And of course there’s shopping. For the retail world, the four months beginning in October have become one continuous and generally wearying economic ritual, often bordering on ordeal.
This is the time when the weight of suffering is heaviest for many. The December holiday time seems to last all month. For many who are depressed, or grew up in unhappy family situations, the forced jollity of each December holiday can only increase the depression and oppression that are close bedfellows of this time.
Each December some of my clients make me promise that I not leave town this month. It’s not that they will want more appointments, it’s more that they want me to be “around” - at least because I understand their situation and they are free to relate it to me without family sanctions, and an increased load of personal guilt. After all, “its illegal to be unhappy at Christmas.” And for some, the waning religious energy of our primary December holidays, adds a subtle nostalgia experienced often as a grief.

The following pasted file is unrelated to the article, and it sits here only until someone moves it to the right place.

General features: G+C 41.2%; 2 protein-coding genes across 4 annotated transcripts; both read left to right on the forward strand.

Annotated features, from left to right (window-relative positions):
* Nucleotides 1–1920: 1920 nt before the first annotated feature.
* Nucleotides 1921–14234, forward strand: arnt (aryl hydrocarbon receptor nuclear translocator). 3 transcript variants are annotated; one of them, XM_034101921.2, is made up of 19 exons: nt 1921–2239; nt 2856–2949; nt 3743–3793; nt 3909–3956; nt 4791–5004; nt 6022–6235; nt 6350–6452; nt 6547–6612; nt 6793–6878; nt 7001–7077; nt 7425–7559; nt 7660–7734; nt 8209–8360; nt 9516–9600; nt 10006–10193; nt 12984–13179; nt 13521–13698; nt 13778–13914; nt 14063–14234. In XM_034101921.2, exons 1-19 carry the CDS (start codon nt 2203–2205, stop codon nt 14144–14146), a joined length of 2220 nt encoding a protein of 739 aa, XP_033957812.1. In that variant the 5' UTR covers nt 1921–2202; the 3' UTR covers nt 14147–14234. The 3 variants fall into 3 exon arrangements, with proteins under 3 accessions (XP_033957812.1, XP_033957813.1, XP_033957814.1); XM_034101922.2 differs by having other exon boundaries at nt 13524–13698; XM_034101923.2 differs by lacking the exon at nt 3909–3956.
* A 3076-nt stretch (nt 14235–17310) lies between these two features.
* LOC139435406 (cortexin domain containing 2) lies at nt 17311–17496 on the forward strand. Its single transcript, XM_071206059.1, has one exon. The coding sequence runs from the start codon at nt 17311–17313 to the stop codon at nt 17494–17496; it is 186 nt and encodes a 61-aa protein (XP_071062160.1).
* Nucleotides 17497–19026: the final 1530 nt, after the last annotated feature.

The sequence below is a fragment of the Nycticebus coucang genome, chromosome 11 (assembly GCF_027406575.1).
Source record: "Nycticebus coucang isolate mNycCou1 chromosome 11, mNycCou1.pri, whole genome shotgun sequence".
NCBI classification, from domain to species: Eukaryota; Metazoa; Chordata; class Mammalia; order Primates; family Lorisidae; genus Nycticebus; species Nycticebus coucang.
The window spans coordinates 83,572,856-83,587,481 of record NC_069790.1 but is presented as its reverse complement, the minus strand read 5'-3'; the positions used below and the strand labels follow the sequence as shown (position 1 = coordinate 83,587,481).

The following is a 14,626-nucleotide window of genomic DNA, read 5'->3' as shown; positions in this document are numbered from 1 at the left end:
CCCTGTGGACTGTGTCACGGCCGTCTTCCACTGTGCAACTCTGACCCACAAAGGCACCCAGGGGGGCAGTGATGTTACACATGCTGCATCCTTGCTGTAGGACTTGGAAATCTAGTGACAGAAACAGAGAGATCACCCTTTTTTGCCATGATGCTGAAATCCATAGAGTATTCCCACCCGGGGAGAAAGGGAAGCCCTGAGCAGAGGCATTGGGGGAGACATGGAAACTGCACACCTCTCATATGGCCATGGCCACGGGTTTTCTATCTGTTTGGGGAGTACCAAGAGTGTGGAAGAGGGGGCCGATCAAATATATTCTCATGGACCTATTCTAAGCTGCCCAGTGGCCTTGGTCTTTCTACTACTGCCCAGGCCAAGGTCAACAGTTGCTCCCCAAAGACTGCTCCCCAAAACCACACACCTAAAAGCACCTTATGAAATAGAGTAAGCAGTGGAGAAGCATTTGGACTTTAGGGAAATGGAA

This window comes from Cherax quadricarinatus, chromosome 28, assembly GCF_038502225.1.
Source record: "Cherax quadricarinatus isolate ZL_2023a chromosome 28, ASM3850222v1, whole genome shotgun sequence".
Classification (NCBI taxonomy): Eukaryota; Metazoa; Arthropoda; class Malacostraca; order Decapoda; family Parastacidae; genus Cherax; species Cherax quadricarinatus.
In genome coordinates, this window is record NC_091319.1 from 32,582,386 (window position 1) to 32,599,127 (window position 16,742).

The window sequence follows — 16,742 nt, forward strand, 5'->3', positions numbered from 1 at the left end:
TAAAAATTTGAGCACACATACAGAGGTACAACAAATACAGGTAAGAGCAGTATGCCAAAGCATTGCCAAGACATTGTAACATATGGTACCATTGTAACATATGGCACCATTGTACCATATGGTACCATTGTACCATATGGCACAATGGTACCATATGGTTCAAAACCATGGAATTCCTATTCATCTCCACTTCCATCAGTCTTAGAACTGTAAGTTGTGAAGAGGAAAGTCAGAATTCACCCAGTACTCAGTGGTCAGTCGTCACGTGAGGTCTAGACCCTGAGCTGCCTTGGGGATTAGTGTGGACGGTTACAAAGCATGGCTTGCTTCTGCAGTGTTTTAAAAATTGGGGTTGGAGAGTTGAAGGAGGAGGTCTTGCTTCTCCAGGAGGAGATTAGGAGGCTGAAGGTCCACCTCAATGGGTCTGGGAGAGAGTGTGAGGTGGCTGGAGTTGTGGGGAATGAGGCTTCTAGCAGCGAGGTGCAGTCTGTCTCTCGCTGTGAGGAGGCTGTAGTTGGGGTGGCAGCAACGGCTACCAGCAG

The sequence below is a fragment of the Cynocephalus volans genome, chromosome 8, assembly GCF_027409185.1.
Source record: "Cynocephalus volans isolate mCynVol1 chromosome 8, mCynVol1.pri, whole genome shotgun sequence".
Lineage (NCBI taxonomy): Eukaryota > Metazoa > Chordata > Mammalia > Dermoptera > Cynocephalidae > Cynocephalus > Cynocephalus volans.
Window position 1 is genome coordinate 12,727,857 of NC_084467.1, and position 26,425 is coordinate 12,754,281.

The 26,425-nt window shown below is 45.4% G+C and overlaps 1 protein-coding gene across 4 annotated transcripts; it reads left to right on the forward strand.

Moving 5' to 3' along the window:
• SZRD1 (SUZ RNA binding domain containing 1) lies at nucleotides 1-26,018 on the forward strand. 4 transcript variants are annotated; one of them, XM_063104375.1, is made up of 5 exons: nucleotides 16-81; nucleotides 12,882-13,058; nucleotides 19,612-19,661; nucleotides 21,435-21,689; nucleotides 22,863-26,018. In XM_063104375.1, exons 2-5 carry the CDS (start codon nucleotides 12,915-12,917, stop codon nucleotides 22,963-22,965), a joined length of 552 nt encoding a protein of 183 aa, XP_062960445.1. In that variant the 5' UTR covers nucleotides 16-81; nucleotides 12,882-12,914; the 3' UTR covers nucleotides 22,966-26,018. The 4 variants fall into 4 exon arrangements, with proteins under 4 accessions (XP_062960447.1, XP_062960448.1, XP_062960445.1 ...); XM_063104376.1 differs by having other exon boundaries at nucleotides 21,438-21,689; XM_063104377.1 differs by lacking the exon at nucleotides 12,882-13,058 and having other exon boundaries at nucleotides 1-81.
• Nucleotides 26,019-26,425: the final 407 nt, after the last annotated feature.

Most prominent among client struggles is the oh-so-careful management of holiday visits for divorced, re-married and blended families. How is it possible to fit 17 people into four of-necessity-separate gathering times? Sometimes the best answer can be to put out a load of money and take the kids on a long trip to where there are no relatives available.